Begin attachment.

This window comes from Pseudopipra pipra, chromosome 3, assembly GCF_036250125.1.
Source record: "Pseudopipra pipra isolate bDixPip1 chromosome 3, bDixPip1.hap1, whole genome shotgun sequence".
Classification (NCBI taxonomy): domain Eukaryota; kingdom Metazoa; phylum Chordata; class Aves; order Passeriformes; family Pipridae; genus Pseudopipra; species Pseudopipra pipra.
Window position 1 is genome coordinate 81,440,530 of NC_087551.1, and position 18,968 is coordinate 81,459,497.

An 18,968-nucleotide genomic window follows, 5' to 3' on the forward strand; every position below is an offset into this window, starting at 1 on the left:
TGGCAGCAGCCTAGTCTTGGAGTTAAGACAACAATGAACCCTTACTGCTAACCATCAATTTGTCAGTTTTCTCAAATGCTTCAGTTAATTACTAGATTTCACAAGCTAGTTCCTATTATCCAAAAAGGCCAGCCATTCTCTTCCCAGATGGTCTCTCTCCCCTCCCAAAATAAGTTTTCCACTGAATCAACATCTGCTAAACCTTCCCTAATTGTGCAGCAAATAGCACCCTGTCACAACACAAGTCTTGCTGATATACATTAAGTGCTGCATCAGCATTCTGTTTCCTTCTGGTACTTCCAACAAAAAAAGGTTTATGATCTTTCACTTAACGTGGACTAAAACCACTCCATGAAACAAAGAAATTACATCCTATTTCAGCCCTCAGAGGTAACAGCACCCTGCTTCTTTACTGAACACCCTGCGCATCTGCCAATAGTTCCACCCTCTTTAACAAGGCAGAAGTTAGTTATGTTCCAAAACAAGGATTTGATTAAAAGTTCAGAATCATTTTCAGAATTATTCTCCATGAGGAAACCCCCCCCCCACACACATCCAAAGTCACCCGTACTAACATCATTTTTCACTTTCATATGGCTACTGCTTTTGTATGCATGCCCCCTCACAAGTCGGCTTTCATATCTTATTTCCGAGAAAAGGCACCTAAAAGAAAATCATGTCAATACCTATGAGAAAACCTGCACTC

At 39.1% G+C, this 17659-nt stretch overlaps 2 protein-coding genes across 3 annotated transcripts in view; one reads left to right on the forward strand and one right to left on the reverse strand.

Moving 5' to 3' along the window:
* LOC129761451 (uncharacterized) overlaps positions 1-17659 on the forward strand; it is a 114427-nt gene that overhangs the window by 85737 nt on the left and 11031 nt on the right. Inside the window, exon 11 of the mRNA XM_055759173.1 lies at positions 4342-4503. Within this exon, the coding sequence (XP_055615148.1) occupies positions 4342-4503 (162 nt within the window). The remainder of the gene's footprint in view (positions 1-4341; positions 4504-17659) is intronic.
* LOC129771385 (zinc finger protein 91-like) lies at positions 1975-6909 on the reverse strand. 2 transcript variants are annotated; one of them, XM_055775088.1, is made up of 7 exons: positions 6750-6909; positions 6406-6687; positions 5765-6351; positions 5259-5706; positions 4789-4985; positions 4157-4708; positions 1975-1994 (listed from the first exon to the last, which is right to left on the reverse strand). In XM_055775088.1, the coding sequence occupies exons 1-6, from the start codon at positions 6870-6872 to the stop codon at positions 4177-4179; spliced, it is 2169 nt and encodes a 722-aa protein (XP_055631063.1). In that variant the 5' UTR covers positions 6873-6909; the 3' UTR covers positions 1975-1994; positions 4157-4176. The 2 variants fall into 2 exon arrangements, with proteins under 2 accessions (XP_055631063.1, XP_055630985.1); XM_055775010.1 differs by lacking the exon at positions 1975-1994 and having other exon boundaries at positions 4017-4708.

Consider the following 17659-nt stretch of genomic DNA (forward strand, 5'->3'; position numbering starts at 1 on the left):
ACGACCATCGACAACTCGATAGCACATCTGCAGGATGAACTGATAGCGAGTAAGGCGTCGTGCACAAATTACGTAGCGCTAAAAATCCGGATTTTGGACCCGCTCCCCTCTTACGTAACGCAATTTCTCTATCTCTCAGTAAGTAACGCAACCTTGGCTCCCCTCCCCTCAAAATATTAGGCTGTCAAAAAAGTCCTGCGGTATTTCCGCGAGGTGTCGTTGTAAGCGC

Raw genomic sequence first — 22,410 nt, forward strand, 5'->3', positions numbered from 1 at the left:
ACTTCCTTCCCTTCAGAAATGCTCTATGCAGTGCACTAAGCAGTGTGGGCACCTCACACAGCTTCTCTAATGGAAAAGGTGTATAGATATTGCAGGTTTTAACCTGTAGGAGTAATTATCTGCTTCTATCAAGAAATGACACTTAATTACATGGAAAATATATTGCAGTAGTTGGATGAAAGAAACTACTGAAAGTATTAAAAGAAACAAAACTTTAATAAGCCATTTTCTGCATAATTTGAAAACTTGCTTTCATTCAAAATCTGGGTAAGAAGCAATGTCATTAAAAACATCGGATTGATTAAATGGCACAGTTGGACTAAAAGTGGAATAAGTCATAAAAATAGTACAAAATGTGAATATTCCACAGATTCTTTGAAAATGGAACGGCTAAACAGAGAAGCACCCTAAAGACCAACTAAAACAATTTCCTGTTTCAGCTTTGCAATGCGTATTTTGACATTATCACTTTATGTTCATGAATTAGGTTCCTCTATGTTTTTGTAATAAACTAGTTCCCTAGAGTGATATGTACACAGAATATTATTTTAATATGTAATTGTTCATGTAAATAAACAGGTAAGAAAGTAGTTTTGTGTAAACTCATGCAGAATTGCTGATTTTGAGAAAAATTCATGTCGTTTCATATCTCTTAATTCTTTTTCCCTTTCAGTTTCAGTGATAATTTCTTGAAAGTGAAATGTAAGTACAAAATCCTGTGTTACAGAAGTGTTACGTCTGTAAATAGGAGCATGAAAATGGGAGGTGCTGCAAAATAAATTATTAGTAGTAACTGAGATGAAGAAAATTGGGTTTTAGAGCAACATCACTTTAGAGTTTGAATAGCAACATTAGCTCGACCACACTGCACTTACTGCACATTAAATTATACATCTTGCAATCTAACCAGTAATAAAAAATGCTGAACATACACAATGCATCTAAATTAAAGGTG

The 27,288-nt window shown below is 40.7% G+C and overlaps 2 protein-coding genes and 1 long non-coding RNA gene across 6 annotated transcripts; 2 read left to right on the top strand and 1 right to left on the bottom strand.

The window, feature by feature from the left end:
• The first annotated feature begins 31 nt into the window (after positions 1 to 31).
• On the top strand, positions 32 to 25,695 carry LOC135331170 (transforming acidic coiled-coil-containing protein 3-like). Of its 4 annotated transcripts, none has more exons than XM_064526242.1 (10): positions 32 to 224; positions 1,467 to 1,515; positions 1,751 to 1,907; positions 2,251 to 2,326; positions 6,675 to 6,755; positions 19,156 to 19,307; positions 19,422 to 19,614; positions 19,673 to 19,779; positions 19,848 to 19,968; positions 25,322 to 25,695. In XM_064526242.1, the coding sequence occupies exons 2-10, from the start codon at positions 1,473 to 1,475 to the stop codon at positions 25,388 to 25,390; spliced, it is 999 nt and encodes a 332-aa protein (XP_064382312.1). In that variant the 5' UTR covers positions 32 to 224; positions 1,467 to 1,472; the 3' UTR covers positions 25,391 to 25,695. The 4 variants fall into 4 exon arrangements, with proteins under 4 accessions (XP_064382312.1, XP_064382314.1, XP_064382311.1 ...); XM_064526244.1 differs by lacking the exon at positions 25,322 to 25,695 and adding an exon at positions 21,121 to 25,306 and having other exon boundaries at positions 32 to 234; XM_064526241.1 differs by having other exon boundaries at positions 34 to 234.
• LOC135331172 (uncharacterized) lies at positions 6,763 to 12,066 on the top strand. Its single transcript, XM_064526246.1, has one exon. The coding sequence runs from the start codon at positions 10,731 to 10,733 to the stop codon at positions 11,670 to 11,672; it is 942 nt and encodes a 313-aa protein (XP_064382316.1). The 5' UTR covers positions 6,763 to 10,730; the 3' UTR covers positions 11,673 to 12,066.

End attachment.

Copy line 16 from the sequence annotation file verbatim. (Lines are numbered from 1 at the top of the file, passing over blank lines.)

The window, feature by feature from the left end: